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Med Care Res Rev. 2009 Apr;66(2):197-218. doi: 10.1177/1077558708326528. Epub 2008 Dec 5.

Assessing changes in high-volume hospital use: hospitals, payers, and aggregate volume trends.

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1
Baruch College, City University of New York, New York, NY 10010, USA. karl_kronebusch@baruch.cuny.edu

Abstract

The relationship between higher procedure volumes and medical outcomes has generated recommendations for greater use of high-volume hospitals, with research and advocacy on this issue intensifying during the 1990s. Despite this interest, the trends presented here showed only limited changes between 1995 and 2002. For a number of services, less than half of patients received care at high-volume hospitals, and for several services, there was a surprising decline in the proportion at high-volume hospitals. Trends in the rate of high-volume hospital use appeared to be associated with trends in aggregate volume, at the same time that there were only modest changes in either patient use of high-volume hospitals or the number of hospitals offering these services. These trends suggested the importance of research on factors that affect patient choices, hospital decisions, and payer incentives concerning hospital use, especially in the context of declining aggregate procedure volumes.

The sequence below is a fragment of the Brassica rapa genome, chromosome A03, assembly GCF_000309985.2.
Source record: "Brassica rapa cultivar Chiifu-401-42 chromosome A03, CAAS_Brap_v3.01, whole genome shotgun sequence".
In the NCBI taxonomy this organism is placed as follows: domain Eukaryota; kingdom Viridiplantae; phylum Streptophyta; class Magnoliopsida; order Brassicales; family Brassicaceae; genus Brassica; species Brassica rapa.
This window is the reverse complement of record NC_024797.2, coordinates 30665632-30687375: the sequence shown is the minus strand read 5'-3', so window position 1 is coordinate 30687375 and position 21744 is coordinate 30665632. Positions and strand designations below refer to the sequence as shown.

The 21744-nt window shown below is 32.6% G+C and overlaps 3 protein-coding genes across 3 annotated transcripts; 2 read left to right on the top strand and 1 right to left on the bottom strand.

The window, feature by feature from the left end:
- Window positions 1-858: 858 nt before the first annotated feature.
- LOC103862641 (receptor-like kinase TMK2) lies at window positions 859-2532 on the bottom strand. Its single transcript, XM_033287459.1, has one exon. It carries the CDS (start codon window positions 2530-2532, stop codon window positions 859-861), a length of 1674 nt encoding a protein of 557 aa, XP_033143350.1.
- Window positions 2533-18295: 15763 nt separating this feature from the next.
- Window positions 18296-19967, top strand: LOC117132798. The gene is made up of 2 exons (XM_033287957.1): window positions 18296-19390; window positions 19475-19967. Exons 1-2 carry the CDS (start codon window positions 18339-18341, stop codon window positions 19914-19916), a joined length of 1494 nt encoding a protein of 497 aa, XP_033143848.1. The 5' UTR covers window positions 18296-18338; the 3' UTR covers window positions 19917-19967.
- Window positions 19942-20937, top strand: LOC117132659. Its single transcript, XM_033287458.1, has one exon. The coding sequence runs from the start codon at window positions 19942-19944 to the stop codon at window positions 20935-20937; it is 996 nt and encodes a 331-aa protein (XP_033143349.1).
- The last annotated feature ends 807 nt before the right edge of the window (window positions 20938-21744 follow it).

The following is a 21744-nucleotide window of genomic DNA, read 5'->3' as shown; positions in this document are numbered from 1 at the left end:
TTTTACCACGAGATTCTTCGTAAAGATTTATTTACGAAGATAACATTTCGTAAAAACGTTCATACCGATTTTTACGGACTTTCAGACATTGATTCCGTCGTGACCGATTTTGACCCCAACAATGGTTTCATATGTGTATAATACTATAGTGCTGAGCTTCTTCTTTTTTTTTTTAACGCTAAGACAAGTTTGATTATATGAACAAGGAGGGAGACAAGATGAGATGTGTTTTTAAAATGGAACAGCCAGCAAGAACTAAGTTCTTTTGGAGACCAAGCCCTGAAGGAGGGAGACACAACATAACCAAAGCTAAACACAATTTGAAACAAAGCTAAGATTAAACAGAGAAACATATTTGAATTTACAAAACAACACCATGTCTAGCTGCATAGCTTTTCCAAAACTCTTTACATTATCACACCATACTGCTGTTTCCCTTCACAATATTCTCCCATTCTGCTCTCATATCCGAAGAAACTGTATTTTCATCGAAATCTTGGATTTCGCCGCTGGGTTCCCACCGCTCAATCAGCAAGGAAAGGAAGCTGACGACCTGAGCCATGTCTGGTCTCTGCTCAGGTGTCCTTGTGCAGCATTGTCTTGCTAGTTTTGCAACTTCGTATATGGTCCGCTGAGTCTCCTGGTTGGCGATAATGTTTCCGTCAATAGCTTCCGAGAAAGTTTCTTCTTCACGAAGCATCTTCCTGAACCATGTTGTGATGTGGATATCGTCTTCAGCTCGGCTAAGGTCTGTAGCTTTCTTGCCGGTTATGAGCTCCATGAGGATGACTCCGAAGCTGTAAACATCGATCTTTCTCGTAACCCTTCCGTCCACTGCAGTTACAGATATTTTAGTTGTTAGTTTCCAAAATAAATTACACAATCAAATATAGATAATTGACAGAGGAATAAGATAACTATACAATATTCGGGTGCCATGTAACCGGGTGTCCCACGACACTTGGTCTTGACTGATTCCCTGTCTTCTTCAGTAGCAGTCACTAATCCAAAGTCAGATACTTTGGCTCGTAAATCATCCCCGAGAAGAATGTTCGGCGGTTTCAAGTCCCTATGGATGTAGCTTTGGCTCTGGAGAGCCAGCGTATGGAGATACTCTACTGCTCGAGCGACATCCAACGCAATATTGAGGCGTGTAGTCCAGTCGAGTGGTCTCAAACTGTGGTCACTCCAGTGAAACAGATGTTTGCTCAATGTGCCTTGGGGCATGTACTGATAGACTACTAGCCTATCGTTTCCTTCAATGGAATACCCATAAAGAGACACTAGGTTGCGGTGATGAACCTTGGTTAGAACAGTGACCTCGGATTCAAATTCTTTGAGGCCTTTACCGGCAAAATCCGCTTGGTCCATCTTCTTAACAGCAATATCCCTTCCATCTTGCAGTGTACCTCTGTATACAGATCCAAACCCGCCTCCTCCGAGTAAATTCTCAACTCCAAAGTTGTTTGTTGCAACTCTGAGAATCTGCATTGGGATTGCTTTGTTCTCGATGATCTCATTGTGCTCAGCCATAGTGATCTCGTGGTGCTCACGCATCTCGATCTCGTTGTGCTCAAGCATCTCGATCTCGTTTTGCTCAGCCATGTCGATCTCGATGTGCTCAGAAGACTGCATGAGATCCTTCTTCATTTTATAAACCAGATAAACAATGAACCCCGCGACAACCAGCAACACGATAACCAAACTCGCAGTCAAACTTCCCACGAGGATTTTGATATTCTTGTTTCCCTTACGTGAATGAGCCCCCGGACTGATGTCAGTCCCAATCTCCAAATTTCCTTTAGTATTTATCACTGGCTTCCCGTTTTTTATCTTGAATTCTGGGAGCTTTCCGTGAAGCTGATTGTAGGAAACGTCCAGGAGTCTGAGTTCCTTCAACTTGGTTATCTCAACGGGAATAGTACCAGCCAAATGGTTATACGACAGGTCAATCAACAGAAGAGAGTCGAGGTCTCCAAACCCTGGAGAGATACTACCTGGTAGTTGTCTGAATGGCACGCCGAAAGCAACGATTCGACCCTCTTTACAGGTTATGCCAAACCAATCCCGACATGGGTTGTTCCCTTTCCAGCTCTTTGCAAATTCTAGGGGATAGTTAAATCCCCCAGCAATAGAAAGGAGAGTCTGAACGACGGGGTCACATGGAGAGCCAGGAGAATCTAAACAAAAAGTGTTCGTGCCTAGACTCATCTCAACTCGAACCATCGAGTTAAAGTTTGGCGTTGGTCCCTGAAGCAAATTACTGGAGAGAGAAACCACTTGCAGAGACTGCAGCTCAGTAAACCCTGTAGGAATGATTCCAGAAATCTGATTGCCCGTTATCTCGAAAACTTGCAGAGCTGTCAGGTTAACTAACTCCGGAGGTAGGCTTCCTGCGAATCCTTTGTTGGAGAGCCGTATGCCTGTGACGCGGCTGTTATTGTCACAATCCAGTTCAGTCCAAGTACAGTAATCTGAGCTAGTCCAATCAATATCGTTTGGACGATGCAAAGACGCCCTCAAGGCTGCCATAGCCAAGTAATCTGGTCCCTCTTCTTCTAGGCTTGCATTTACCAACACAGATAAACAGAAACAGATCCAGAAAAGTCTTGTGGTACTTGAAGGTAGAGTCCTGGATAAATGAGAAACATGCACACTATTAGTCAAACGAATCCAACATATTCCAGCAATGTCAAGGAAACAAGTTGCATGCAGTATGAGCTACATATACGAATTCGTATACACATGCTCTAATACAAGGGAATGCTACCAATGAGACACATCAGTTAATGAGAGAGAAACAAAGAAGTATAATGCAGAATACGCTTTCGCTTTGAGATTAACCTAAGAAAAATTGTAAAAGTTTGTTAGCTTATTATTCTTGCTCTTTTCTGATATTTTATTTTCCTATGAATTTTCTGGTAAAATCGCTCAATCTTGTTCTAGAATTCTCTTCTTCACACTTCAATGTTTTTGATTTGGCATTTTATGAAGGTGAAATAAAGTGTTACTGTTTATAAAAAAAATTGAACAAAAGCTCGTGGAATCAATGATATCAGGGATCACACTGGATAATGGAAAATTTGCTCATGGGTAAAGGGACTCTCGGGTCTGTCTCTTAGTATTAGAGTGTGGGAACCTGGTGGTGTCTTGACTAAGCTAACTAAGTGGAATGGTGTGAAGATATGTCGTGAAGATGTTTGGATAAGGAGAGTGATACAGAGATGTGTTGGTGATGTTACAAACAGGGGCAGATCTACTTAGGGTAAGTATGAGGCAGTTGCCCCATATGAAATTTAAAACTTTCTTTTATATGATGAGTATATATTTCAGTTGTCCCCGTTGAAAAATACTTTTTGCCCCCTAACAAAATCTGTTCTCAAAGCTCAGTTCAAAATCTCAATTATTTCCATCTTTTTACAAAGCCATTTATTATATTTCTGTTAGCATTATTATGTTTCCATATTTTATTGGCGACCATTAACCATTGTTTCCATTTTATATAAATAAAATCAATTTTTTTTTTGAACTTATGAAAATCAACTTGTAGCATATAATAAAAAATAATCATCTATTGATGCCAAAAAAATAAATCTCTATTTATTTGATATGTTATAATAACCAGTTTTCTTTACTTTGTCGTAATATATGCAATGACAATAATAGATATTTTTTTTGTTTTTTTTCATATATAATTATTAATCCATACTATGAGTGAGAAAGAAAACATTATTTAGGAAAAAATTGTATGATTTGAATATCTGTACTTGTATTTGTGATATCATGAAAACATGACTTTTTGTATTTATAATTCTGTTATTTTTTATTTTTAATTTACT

PMID:
19060247
DOI:
10.1177/1077558708326528
[Indexed for MEDLINE]
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